- The Washington Times - Monday, February 27, 2017

President Trump’s 2018 budget will slash foreign aid in order to boost defense spending, he said Monday morning, promising cuts to almost every non-security category.

His budget envisions a $54 billion spike in spending by security agencies, with the money coming from cuts to domestic discretionary programs.

In remarks to the nation’s governors at the White House, Mr. Trump said his budget will include an “historic increase” in defense spending to rebuild a “depleted” military.

“This budget will be a public safety and national security budget,” the president said.

Mr. Trump also said his spending plan will contain more spending for infrastructure. He lamented that the U.S. has spent trillions on military operations in the Middle East over the past two decades without winning wars.

“We’re nowhere,” the president said. “We don’t fight to win. We spend $6 trillion in the Middle East, and we have potholes all over our roads.”

An Office of Management and Budget official, speaking on condition that he not be named, said foreign aid programs will take a disproportionate share of the cuts, as Mr. Trump moves to make good on his campaign promise to lessen the U.S. role and ask other countries to pony up.

“This budget expects the rest of the world to step up,” the official said.

Defense hawks on Capitol Hill were already positioning to outbid Mr. Trump.

Senate Armed Services Committee Chairman John McCain said the $54 billion boost would bring defense spending next year to $603 billion. He said that was just 3 percent more than President Obama had envisioned.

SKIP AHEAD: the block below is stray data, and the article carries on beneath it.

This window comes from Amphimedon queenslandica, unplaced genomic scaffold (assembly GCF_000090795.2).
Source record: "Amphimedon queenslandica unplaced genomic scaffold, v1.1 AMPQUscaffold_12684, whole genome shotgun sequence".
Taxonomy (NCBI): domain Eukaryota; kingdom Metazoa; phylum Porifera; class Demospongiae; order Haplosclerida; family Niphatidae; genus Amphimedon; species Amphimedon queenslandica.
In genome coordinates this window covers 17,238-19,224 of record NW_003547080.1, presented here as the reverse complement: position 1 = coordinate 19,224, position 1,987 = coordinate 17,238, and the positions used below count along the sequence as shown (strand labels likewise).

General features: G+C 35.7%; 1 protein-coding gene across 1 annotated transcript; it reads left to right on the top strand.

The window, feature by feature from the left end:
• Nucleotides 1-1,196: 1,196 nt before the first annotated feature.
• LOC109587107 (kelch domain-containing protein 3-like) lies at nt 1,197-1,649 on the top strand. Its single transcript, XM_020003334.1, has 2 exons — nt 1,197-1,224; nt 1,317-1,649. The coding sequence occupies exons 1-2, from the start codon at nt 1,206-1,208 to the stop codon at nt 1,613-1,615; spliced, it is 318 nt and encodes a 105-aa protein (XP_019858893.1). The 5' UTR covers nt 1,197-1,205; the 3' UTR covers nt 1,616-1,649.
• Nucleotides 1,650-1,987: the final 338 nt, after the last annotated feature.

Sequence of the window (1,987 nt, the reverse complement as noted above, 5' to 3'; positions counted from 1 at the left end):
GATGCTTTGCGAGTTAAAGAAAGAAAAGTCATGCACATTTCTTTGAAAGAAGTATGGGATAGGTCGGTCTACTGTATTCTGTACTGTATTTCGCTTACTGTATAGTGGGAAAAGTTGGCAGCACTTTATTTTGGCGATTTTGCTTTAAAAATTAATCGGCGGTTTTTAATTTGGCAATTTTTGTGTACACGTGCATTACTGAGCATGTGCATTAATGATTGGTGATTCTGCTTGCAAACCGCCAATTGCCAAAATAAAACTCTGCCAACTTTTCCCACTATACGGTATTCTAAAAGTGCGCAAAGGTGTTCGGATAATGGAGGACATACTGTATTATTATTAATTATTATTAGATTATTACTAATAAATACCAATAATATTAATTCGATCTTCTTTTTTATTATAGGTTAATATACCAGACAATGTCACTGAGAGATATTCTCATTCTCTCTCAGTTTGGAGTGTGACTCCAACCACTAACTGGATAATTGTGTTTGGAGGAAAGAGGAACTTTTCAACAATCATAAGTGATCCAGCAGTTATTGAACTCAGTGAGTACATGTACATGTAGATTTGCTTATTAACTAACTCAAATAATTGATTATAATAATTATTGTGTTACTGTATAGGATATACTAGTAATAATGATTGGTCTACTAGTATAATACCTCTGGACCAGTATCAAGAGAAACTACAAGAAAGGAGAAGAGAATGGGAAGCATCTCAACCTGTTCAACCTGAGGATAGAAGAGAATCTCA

Mr. McCain said the department needs $37 billion more than Mr. Trump is calling for.

“With a world on fire, America cannot secure peace through strength with just 3 percent more than President Obama’s budget. We can and must do better,” Mr. McCain said.

Budget analysts, though, said the problem isn’t too little money, it’s bad spending decisions.

“The defense budget is blotted with massive amounts of waste and spending that respond to the military needs of a world that doesn’t exist anymore,” said Veronique de Rugy, senior research fellow at the Mercatus Center at George Mason University. “Any additional increase in defense spending without addressing these issues raises a serious risk that the new injection of funds will once again be allocated based on politics or outdated priorities rather than national security concerns.”

Monday’s initial look at Mr. Trump’s budget dealt only with very general top-line discretionary spending numbers, which account for about 40 percent of the total budget.

The other 60 percent are automatic spending programs such as Social Security, Medicare and Medicaid — the biggest drivers of ballooning spending. The White House budget office said Mr. Trump’s plans for those programs will come later, with the release of his full budget.

• Dave Boyer can be reached at dboyer@washingtontimes.com.

• Stephen Dinan can be reached at sdinan@washingtontimes.com.

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